Storms seem brewing not represented by weather; namely by a guy named Donald Sterling, the owner of a professional basketball team, the Clippers of Los Angeles, California. He is reported to have uttered some very racist comments that got recorded then reported. The storm over these statements is starting to spin in the nature of a tornado who's path is not determined nor its potential destruction calculated.
His words have pulled the scab off of racism, that wound festering for well over century. Donald Sterling, a mega millionaire, often captured on camera with attractive women in his company, many of diverse skin colors, he still plays his eighty some year old game of being a hunk to women.
Money, mega money, has the muscle to buy professional sports teams and staff them with players, coaches, and administrators drawn from predominately males of all ethnicities. It's true, many in Sterling's employment are only a couple of generations away from the cotton fields of segregated slavery. Most in the World have put this thought behind them but, in Donald Sterling's being, he seems not to have embraced the ideals of forget and forgive. Also, it seems, Donald still carries the aura of Master/Serf in his heart.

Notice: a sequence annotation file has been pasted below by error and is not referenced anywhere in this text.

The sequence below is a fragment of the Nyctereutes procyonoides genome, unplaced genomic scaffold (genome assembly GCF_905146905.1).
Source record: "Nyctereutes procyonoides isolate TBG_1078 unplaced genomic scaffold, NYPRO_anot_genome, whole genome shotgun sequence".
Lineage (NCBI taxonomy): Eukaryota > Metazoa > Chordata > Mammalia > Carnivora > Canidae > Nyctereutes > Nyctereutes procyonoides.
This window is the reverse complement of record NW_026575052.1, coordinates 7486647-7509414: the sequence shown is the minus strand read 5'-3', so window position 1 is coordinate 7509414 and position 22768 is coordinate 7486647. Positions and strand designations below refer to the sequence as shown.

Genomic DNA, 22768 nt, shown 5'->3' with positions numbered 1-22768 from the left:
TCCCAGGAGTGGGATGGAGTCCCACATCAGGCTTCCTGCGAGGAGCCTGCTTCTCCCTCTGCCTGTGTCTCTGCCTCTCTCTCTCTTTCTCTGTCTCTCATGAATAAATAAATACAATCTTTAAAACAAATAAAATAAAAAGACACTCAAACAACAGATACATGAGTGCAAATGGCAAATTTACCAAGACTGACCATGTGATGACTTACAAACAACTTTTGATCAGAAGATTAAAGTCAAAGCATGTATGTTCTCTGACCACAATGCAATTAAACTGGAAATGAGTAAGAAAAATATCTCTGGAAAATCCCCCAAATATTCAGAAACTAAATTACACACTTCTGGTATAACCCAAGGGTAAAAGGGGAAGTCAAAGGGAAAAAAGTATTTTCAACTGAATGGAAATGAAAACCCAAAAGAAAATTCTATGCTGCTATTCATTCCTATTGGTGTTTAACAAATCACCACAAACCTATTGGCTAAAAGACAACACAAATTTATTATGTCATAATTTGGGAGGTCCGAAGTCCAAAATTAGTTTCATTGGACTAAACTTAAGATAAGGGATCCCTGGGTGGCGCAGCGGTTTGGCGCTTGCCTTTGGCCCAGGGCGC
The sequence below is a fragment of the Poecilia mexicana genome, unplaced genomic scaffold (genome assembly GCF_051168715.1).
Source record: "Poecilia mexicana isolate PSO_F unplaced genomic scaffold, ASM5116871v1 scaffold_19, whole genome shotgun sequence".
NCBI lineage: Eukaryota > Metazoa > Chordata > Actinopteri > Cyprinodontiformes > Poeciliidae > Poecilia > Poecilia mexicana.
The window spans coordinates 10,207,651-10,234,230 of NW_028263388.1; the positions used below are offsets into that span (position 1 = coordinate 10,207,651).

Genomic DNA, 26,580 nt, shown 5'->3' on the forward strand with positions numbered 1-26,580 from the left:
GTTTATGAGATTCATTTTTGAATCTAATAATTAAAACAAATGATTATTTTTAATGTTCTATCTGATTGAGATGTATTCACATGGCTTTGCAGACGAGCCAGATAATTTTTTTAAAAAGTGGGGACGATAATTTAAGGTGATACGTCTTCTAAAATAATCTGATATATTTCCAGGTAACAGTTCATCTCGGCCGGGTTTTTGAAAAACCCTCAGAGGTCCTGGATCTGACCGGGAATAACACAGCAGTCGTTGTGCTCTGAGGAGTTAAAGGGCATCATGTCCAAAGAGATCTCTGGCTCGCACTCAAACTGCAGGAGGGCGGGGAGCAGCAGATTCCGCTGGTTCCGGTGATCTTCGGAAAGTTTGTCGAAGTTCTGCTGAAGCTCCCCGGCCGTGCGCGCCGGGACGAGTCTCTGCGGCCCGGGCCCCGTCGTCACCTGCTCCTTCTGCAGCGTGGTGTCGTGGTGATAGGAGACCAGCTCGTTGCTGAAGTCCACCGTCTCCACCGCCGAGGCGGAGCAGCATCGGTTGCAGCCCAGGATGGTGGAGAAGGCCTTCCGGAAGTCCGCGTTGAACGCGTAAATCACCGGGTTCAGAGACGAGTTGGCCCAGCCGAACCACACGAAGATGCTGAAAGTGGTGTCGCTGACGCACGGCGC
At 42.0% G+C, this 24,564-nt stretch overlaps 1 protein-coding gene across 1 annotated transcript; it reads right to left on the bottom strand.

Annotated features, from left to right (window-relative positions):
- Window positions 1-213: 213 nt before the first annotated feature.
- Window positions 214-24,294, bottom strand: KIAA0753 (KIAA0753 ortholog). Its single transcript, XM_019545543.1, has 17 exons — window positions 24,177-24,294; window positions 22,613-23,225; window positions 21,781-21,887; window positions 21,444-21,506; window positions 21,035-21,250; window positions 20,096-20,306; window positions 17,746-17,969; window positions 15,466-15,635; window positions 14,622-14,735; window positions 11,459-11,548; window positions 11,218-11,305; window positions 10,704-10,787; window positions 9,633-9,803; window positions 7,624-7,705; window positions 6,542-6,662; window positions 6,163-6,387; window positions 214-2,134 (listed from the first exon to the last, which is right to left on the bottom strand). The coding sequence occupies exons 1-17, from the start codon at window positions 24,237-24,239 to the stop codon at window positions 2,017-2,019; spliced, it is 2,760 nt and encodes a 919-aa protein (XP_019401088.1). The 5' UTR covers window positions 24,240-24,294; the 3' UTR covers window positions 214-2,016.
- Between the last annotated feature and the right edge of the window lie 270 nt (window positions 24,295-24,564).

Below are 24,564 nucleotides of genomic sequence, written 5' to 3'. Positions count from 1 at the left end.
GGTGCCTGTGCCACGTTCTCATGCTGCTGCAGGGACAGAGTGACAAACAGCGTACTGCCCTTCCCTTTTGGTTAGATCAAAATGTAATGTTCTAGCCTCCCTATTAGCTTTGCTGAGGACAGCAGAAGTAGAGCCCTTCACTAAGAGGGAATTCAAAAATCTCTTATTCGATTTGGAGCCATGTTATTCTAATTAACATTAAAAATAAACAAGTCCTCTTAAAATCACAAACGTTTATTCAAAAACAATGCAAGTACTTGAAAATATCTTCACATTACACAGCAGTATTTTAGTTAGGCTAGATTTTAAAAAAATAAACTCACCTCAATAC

The Master/Serf anomaly must be an experience learned not something inborn. Could his demanding drive to accumulate wealth have developed in him these thought patterns ? It certainly seems, from my understanding of those in our society who doggedly pursue wealth, that they acquire a jaded view of the common man. Their view gets wrapped around a generalization : in man, there are takers and there are givers.
As a three day storm cranks up out west and starts its tornado devastation across the USA, a similar storm is taking place on TV and radio stations. The Clippers are engaged in the NBA championship series with a chance to go further on if they continue to win. The future of the Clipper's owner is, about as up in the air, as will be the condition of residents living in Tornado Alley after a stormy season. As the president put it : when ignorance opens its mouth, it's best to let what's said, be heard.
Ronald C. Downie